As he tells his story, I gradually realize why he once was a great actor. In spite of his jokes and bad temper, there is something in his voice and his eyes that strikes you — a harsh sweetness catches your heart in a second and forces you to listen. He is more than a pretty face, he has got charisma. Why then have I not seen it before? Did he act so long that all of this power has been squeezed in films and there is just a pinch left? He suddenly turns to me.

  • I don’t believe in God, Professor, you know. Still that looked like someone had heard the call of an agonizing actor and decided to answer. They all left in a hurry to the airport and I sat in the room, alone. I actually spent several days in the hotel with the employees, free of charge. Everything was fucked up, there was no business anymore and they were happy to have someone to talk to. Eventually, I got out in empty, quiet, creepy streets and that was it: a new life with new rules and a new Adam. Sounds cheesy to an old priest, I guess?
  • My son, faith is complicated. I myself have a rather fuzzy point of view on the matter.

Those hesitant laughs we have right now sum up the general opinion in the group: though we may be sliding down the slope of friendliness, we are not there quite yet. Boosted by this idea, I consider the next in line, flopped in the armchair.

  • And you, Rick? You looking at stars and constellations would continue this series of stereotypical sceneries quite nicely.

His head rises a little, not enough though to show any will to actually participate in the conversation. His forced smile makes me wonder about social conventions. How come we still play the part and obey the old laws? Have our brains been so conditioned by years of education we are automatically pushed to politeness?

  • I’ll pass. Maybe another night.

Rick looks away, he is frowning and ill at ease. While Anna and I respectfully remain quiet, while the twins keep staring at invisible points at opposite corners of the room, Adam springs from the couch and staggers towards him. Although I am a few yards away, I can almost feel the weight on my shoulders when the man’s hands fall on Rick’s shoulders with a snapping sound.

  • Rickie, we’re among friends! Don’t tell me you gonna worm out? It’s fucking sharing time!

There is a magnificently controlled fury in Rick’s voice, a frigid hatred of sorts I had never heard or seen before to that degree. It balances the rudeness of Adam so perfectly I stay frozen on my seat. Perhaps this was my mistake.

  • I said I don’t want to talk about it.
  • Honey, you’re a freaking wimp, you know that?
  • Adam, that’s enough…
  • No, Anna, I’d like to know why he is such a crying bitch. Tell me, Rickie, why the fuck don’t you want to share with us? Not to brag but, right now, we’re the best you’ve got! No, actually, we’re the only thing you’ve got!

Was it the alcoholic breath in his ear or the incessant insults? Indeed, contained violence finally lashing out is quite a marvel at work.

I wish I had reacted in time.

Rick is yelling, or rather roaring — in fact this roar will probably haunt my dreams for the rest of my nights — as his fist cracks against the face. I jump out of my seat to hold him back; however this terrible slowness in my movements, is it due to old age or to doubt? Is it reasonable to hesitate to help a sinner? Rick is struggling as would a savage beast. As adrenaline runs through my bloodstream I start seeing things more clearly, I am becoming an observer who leaves its ancient body to float around the room. It contemplates Anna trying to talk some sense into Rick; it contemplates the twins pressed against each other whose special link has suddenly tied back together; it contemplates Adam laughing on the ground with his face covered in blood; it contemplates the girl on the end of the couch, perfectly still and silent, seemingly untouched by the scene, like a rose under its glass case.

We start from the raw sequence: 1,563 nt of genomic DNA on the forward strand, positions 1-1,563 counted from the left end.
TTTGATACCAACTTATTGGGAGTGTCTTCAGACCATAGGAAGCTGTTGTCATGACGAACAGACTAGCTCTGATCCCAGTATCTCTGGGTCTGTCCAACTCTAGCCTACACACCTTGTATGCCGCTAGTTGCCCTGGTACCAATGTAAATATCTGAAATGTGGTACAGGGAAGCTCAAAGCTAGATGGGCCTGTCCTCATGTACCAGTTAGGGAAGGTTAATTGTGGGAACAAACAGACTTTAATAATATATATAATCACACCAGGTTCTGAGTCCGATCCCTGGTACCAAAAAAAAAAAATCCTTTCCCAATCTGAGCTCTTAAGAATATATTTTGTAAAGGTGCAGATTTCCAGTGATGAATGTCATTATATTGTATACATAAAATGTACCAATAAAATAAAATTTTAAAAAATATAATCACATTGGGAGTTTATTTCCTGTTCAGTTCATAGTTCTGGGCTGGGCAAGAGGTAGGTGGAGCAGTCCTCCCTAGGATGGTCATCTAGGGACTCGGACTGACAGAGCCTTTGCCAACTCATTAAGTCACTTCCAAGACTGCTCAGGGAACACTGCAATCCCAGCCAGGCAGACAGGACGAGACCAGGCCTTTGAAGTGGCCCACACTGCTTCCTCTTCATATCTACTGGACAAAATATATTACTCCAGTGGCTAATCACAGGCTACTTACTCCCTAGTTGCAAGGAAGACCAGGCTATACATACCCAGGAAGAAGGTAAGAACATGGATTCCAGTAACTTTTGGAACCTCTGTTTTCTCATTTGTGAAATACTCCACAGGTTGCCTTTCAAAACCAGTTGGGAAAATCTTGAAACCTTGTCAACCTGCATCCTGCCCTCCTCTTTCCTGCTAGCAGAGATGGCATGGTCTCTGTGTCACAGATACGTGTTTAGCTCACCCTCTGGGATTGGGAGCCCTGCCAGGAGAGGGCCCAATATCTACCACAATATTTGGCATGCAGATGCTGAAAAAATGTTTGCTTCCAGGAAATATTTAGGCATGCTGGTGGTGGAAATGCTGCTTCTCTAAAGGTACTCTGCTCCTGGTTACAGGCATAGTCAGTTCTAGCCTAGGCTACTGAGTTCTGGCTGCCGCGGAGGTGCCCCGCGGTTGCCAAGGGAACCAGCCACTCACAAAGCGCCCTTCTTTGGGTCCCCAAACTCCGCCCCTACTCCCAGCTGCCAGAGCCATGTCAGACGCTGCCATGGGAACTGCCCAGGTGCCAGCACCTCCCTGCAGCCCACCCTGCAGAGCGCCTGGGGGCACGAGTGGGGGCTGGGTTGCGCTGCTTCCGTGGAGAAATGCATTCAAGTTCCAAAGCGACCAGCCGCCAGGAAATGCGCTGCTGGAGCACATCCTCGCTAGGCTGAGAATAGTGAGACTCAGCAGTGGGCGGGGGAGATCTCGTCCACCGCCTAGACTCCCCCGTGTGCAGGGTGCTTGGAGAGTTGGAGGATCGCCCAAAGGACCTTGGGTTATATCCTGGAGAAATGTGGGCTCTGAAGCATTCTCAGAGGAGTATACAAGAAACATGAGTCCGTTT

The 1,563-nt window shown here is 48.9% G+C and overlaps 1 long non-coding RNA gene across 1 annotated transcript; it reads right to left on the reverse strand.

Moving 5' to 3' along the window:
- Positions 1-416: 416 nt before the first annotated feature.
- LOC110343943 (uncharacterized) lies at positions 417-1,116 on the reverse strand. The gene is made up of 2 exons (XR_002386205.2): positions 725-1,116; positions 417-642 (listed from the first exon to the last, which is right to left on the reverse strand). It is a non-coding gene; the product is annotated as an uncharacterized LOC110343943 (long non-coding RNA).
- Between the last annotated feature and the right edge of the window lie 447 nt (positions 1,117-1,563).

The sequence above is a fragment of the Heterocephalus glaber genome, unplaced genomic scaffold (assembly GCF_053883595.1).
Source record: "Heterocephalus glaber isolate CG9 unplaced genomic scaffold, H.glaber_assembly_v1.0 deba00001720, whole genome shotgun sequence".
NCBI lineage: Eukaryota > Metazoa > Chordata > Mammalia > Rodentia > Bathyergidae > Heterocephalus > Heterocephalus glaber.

• Don’t you tell me what I am!
  • Calm down, Rickie, we’re among friends…

The man grins and I involuntarily take a step back at the sight of these teeth covered in blood. Freed by my cowardliness, Rick grabs him and throws him back in his armchair. Then, very slowly, he leans over him. I shall never forget this mechanical tone, this string of words wrapped with only disgust and no emotion.

  • You want to know, pal? Very well. Yeah, it was a fucking hot Sunday, like you said. No Venice, I’m sure, but still. The kind where you take your wife out somewhere great, and you have a good meal, and she holds your hand and calls you ‘her Rickie’, and you feel like you’ve finally done it, you’re there. You have everything. Love, family, house, car, the whole deal.

He gets closer to Adam. Despite my best efforts, my feet refuse to take me forward and I am compelled to listen and await the next punch.

  • And then you decide that, oh, it’s late, better to take the highway to get home, less traffic and all. Except your car is a fucking semi-automatic. Those models they made in the 2020s with Internet-linked driving assistant that were so new-tech, so future-design. The kind of thing that makes you proud when you’re a suburban half-baked underpaid scientist. Remember those, Adam? Remember how everyone said they were safe? Well, tell me, friend, what happens to the IOT when the I is missing?

Rick’s face is inches away from Adam’s. The latter has stopped smiling, now.

  • I’m not saying I deserved happiness. Let’s be honest, nobody can say that and actually mean it. But Adam… why not me?

I cannot take my eyes off of his neutral face covered in tears. Rivers flow over ever still rocks, a pile of well carved stones pieced together in a desperate human mask.

  • How come she died and I didn’t? How come she was thrown through the windshield, how come her bones were shattered to smithereens, and I came out of it with a bump on my forehead? In what world is that just, fair, or simply okay?

In my mind, the finger that Ricks gently taps on his chest turns into a sharped claw ready to rip Adam’s heart off. The smile he then puts on his face is so scary even Piano Girl shivers on her perch.

  • So, yes, you suckers are all that I’ve got. Trust me, I’m aware of that.

He gets back and takes the beer from the man before walking away to the lift, closing the old grate in a high-pitched creak and disappearing in a loud ding.